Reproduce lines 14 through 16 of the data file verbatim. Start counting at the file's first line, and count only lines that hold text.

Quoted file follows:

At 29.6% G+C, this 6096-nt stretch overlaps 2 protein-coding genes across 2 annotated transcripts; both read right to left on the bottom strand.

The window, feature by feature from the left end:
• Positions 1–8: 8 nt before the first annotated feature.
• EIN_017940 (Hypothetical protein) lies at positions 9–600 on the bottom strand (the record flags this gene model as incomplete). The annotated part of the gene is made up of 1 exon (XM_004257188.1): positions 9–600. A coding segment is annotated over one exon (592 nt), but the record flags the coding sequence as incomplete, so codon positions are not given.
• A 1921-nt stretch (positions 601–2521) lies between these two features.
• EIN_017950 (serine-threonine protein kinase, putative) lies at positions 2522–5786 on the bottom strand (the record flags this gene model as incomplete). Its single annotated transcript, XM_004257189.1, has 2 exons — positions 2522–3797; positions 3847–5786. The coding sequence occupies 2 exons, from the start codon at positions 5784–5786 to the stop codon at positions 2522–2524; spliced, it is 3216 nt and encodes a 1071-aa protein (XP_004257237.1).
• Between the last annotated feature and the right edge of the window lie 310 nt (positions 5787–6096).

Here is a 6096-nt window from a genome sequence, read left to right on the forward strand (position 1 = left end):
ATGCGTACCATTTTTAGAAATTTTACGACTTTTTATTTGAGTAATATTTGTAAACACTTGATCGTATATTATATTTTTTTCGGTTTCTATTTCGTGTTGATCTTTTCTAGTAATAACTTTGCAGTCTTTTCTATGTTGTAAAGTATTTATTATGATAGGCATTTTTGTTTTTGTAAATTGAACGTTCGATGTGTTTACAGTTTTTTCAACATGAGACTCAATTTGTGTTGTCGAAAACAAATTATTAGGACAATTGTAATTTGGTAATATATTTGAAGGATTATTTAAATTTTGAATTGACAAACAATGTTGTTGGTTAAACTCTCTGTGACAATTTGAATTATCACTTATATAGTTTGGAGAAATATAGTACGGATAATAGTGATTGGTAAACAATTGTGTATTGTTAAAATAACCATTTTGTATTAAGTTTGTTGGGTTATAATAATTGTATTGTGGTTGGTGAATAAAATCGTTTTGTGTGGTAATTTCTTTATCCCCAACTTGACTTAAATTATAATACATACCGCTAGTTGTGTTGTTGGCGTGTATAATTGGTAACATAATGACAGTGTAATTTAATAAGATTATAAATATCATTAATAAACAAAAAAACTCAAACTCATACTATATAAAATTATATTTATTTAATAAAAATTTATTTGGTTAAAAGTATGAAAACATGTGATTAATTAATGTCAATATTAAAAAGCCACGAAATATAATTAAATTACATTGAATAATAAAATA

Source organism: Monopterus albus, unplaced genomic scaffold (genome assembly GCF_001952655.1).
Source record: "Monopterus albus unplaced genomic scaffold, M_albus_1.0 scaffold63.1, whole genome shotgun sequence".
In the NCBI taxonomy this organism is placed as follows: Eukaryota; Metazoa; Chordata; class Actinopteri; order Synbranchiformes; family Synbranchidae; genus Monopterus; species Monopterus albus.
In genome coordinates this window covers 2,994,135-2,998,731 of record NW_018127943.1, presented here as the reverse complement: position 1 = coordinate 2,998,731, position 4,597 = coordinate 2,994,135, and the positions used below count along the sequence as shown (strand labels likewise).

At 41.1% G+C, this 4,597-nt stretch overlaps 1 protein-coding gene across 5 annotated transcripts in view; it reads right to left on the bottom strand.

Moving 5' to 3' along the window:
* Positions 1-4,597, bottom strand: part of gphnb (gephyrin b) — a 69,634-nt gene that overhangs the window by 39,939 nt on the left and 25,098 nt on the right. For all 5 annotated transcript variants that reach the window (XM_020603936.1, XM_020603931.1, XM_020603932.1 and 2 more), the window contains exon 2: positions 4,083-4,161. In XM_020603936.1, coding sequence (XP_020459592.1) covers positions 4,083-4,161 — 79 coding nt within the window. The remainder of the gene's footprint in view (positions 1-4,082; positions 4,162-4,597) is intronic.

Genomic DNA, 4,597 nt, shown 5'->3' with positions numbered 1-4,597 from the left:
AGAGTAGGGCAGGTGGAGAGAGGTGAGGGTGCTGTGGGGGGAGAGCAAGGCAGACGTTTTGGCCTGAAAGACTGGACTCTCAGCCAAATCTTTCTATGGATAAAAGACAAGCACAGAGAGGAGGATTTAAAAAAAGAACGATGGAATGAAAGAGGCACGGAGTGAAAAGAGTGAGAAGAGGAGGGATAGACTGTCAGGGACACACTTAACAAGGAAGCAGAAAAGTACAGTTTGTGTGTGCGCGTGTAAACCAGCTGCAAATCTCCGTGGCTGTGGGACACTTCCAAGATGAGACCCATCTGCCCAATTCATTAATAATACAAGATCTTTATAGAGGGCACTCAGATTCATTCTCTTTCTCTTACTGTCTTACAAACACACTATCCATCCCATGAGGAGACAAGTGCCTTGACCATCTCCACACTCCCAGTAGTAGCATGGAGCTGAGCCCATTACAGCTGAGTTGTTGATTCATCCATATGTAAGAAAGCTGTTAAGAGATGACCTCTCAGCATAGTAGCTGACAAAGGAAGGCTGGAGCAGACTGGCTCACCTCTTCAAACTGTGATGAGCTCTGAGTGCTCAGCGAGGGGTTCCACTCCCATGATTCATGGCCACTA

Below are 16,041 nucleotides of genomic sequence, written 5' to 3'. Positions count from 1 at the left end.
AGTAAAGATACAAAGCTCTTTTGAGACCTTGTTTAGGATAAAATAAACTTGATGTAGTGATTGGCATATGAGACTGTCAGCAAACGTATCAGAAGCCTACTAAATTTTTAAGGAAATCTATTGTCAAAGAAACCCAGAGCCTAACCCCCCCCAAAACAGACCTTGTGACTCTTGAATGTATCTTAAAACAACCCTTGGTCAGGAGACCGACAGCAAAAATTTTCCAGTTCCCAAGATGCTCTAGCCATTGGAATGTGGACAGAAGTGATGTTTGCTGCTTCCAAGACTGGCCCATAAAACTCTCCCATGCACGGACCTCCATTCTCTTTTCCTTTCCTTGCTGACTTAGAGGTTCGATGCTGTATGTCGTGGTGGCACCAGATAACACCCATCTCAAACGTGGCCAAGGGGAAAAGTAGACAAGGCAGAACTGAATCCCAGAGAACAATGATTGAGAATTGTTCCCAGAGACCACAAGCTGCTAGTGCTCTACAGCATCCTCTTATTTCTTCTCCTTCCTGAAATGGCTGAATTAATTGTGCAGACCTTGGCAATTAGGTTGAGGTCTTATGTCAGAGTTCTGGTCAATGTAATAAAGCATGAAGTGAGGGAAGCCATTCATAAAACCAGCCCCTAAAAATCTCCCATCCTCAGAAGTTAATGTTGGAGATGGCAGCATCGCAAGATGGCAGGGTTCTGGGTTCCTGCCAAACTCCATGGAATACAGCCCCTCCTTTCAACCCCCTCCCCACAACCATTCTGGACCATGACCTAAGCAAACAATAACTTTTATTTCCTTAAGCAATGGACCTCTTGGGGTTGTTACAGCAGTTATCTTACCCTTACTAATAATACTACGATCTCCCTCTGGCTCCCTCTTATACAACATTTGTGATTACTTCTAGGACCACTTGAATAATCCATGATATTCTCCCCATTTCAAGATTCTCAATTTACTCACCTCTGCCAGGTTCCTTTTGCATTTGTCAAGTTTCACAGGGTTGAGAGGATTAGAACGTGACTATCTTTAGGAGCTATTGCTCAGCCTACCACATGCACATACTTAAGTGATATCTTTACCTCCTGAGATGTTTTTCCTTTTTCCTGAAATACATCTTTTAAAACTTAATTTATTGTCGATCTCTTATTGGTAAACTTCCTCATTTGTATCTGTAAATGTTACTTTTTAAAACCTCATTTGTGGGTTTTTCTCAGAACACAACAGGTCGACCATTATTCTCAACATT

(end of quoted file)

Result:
At 41.1% G+C, this 4,597-nt stretch overlaps 1 protein-coding gene across 5 annotated transcripts in view; it reads right to left on the bottom strand.

Moving 5' to 3' along the window:
* Positions 1-4,597, bottom strand: part of gphnb (gephyrin b) — a 69,634-nt gene that overhangs the window by 39,939 nt on the left and 25,098 nt on the right. For all 5 annotated transcript variants that reach the window (XM_020603936.1, XM_020603931.1, XM_020603932.1 and 2 more), the window contains exon 2: positions 4,083-4,161. In XM_020603936.1, coding sequence (XP_020459592.1) covers positions 4,083-4,161 — 79 coding nt within the window. The remainder of the gene's footprint in view (positions 1-4,082; positions 4,162-4,597) is intronic.